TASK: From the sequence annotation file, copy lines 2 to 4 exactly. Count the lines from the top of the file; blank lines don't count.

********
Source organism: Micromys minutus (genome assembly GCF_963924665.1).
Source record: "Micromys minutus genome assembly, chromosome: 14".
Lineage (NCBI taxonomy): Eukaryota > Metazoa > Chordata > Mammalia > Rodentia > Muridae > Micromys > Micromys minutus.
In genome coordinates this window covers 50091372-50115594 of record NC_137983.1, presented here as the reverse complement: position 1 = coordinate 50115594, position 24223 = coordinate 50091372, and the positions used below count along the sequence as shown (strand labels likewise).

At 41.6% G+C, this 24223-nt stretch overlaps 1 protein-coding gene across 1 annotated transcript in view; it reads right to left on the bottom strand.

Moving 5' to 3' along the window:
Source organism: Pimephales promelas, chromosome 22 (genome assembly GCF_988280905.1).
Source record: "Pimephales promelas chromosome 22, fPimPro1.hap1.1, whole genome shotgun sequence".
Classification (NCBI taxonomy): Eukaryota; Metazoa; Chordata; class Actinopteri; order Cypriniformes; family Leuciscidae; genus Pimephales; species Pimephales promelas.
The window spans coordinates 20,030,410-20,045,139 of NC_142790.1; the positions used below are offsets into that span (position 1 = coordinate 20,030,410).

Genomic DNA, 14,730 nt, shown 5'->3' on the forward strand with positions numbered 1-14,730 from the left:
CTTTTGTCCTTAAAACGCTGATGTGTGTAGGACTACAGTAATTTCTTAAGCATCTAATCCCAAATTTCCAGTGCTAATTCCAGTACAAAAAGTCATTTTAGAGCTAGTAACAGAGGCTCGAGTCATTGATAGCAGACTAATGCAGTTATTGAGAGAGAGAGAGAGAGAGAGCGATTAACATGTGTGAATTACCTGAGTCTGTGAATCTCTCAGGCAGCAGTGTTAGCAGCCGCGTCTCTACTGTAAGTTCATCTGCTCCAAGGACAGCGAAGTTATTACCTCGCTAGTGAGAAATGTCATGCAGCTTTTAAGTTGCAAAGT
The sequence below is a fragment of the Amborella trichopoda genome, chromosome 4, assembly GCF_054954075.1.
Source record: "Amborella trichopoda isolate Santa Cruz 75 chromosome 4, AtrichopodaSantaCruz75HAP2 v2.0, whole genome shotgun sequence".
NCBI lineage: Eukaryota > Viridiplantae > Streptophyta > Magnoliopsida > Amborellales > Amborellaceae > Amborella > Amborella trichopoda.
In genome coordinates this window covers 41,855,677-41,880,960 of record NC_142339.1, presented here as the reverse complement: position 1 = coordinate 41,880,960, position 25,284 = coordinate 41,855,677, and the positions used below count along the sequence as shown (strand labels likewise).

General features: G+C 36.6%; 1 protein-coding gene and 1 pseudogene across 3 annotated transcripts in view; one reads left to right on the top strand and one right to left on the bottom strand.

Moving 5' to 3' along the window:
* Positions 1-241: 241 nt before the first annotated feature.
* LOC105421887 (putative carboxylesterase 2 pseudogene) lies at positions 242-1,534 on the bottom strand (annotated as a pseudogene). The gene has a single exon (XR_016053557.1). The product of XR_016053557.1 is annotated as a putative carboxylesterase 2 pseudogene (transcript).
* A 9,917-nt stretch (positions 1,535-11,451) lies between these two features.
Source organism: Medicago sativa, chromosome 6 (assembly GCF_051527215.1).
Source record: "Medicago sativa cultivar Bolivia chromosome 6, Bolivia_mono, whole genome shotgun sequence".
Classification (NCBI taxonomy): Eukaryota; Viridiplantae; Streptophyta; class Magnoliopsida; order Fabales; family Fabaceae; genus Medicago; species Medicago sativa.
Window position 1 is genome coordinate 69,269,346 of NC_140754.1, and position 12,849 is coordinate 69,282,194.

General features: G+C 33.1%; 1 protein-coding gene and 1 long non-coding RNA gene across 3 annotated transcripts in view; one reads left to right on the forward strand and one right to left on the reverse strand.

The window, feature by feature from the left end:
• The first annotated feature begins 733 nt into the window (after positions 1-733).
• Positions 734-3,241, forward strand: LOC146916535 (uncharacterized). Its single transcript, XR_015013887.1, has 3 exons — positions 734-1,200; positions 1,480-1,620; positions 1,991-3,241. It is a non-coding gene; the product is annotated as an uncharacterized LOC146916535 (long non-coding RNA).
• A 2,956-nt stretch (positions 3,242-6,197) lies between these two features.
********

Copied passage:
Source record: "Micromys minutus genome assembly, chromosome: 14".
Lineage (NCBI taxonomy): Eukaryota > Metazoa > Chordata > Mammalia > Rodentia > Muridae > Micromys > Micromys minutus.
In genome coordinates this window covers 50091372-50115594 of record NC_137983.1, presented here as the reverse complement: position 1 = coordinate 50115594, position 24223 = coordinate 50091372, and the positions used below count along the sequence as shown (strand labels likewise).